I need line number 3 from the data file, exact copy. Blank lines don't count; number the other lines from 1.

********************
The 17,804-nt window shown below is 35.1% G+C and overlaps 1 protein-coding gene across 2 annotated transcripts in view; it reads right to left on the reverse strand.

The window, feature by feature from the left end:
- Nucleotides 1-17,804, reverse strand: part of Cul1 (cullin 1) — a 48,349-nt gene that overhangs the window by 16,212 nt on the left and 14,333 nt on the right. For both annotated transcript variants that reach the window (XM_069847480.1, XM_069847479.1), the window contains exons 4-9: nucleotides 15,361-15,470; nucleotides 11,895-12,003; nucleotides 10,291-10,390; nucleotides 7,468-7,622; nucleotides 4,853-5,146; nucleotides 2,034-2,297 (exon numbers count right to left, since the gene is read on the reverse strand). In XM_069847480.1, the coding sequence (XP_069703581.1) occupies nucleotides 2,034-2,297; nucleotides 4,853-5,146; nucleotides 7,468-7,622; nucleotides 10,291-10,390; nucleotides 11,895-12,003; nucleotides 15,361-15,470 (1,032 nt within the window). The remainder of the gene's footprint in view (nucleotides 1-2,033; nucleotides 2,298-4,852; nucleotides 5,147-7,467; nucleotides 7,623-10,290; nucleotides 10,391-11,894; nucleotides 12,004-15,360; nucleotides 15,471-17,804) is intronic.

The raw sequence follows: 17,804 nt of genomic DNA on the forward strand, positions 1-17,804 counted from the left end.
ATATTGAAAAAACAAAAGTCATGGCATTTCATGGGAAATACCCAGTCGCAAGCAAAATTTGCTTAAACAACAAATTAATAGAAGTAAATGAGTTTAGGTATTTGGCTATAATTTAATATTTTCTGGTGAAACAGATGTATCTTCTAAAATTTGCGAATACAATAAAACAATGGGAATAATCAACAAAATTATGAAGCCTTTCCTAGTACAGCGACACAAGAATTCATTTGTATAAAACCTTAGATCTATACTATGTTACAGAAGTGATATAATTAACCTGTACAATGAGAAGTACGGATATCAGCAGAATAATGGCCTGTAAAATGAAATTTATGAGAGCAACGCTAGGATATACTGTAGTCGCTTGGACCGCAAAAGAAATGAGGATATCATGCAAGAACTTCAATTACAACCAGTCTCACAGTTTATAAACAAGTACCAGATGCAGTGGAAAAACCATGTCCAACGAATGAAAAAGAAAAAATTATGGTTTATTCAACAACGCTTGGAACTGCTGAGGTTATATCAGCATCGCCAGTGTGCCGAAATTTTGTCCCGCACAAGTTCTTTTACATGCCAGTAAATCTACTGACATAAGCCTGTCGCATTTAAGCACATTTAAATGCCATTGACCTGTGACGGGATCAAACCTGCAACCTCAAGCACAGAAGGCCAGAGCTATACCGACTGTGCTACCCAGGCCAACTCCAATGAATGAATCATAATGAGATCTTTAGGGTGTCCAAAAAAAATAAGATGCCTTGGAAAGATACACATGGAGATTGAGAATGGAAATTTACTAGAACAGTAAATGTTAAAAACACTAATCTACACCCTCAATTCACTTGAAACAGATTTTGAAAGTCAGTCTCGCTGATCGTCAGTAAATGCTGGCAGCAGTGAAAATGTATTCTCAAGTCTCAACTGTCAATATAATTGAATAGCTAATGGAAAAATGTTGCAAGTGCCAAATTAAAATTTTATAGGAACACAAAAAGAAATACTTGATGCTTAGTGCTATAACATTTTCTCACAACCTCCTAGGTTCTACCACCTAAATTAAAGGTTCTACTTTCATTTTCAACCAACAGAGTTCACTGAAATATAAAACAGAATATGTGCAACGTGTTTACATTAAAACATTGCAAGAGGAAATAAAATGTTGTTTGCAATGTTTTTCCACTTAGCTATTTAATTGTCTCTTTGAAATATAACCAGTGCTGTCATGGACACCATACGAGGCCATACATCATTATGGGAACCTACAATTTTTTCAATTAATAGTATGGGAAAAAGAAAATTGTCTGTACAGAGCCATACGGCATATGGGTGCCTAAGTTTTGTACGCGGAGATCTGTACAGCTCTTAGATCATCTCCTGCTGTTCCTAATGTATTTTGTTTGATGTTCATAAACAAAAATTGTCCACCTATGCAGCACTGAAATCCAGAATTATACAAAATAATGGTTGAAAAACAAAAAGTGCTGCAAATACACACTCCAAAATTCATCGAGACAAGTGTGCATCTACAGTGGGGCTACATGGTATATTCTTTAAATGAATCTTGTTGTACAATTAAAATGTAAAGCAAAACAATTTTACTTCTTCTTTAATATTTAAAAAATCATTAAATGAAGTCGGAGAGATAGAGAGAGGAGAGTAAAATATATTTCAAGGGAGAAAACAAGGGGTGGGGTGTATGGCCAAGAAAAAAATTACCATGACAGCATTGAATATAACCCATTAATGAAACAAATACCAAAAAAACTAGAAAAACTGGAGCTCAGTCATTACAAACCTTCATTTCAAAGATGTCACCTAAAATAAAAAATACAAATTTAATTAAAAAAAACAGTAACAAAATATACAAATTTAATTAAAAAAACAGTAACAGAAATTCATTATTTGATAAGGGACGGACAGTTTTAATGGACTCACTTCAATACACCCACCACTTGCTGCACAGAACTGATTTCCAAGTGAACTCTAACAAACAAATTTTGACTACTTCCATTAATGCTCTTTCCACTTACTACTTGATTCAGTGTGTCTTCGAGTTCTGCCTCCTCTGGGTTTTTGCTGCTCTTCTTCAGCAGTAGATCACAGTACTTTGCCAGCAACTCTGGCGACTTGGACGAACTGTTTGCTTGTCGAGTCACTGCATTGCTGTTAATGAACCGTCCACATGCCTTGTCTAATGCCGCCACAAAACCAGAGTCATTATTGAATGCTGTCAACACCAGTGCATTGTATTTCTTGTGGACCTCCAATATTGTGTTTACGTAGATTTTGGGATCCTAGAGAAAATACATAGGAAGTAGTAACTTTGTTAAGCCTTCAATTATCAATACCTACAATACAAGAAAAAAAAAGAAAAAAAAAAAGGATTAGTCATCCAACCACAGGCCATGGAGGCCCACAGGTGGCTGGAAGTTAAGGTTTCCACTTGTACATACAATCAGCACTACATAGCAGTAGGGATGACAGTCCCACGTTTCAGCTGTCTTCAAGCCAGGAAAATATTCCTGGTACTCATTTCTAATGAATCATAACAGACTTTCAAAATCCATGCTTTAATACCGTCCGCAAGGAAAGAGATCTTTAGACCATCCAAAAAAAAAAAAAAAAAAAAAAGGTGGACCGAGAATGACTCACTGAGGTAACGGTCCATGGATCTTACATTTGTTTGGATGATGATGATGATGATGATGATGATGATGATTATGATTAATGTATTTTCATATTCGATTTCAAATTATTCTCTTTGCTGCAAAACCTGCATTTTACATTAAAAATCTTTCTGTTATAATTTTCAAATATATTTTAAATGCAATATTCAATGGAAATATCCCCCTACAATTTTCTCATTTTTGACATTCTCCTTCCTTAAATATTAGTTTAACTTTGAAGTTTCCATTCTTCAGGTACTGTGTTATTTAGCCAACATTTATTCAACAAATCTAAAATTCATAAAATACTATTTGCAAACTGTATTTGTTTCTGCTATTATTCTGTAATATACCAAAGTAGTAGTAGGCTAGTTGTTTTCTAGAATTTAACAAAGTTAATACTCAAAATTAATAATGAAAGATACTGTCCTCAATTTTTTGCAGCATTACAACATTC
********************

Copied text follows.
- Nucleotides 1-17,804, reverse strand: part of Cul1 (cullin 1) — a 48,349-nt gene that overhangs the window by 16,212 nt on the left and 14,333 nt on the right. For both annotated transcript variants that reach the window (XM_069847480.1, XM_069847479.1), the window contains exons 4-9: nucleotides 15,361-15,470; nucleotides 11,895-12,003; nucleotides 10,291-10,390; nucleotides 7,468-7,622; nucleotides 4,853-5,146; nucleotides 2,034-2,297 (exon numbers count right to left, since the gene is read on the reverse strand). In XM_069847480.1, the coding sequence (XP_069703581.1) occupies nucleotides 2,034-2,297; nucleotides 4,853-5,146; nucleotides 7,468-7,622; nucleotides 10,291-10,390; nucleotides 11,895-12,003; nucleotides 15,361-15,470 (1,032 nt within the window). The remainder of the gene's footprint in view (nucleotides 1-2,033; nucleotides 2,298-4,852; nucleotides 5,147-7,467; nucleotides 7,623-10,290; nucleotides 10,391-11,894; nucleotides 12,004-15,360; nucleotides 15,471-17,804) is intronic.